We charge $50 + $2.50 shipping (and tax but only for WA residents), and replace the battery in your own phone and return your own phone back to you, so if it was unlocked before, it remains unlocked, and the data and settings are also preserved.

Read more about battery life, or skip down to take advantage of our battery replacement service.

The Finite Life of any Rechargeable Battery

Apple iPhones use a high quality Lithium Ion type rechargeable battery, but like all rechargeable batteries, the amount of charge it can store slowly diminishes over time, and with each recharge.

You can maximize the life of a Li-ion battery by keeping it cool rather than hot, and by recharging it not all the way from zero to 100% on a fast charger, but instead from perhaps 20% or so and back up to 90% or so, on a slower charger.

But however you treat your battery, it simply wears out over time.  The good news is that it seldom will suddenly fail and suddenly hold no charge at all - it is more common for the battery to simply hold less and less charge each time it is recharged.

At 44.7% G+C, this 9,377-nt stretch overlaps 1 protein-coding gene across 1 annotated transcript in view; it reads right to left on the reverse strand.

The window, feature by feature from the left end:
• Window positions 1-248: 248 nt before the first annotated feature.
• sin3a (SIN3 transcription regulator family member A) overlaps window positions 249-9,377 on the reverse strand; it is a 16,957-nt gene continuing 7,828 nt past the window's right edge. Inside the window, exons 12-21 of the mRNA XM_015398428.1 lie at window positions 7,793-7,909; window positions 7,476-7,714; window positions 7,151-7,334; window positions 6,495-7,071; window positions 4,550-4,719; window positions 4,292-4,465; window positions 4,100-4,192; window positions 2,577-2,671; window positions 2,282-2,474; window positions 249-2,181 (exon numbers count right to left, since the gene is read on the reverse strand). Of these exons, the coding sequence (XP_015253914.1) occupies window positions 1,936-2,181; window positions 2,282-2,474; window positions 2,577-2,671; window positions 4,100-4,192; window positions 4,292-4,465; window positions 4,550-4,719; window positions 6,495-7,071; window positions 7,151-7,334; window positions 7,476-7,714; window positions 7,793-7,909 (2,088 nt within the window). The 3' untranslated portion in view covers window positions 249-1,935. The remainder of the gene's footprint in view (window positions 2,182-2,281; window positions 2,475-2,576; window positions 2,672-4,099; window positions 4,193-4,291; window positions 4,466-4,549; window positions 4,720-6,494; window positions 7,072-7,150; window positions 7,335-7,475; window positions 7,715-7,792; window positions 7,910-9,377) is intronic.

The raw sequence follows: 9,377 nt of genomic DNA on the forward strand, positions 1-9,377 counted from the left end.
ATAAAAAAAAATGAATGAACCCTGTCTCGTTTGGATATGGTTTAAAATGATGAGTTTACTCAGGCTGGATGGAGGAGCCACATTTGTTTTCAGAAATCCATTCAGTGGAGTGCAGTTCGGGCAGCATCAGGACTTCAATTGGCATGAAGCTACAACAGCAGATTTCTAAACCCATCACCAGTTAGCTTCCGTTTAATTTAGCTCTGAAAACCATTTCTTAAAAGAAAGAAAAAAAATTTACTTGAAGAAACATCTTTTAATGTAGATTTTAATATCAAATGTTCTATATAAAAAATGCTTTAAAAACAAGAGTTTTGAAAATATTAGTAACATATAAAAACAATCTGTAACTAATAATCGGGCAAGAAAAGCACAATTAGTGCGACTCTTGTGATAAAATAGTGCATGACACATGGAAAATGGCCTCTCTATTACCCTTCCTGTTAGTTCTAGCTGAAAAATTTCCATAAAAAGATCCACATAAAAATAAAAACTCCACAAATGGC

A general rule of thumb is that most people consider their battery should be replaced after about 500 recharges.  If you are recharging your battery every other day, this would represent about three years between when you first bought your phone and when you should replace its battery; if you charge it more frequently, then obviously you'll need to replace the battery sooner.

When Should You Replace your iPhone's Battery?

That is a bit like asking 'how high is up'.

It is easy to answer that question with a car battery.  One day, a cell will short out, and it will no longer start your car.  That is a more or less black and white event with no possibility of mistake (although it is possible also to replace a car battery when it simply no longer does a good job of providing a high current flow without a great voltage drop).

It is also easy to know when to replace the batteries in a flashlight - when the light glows dim orange/yellow rather than bright white.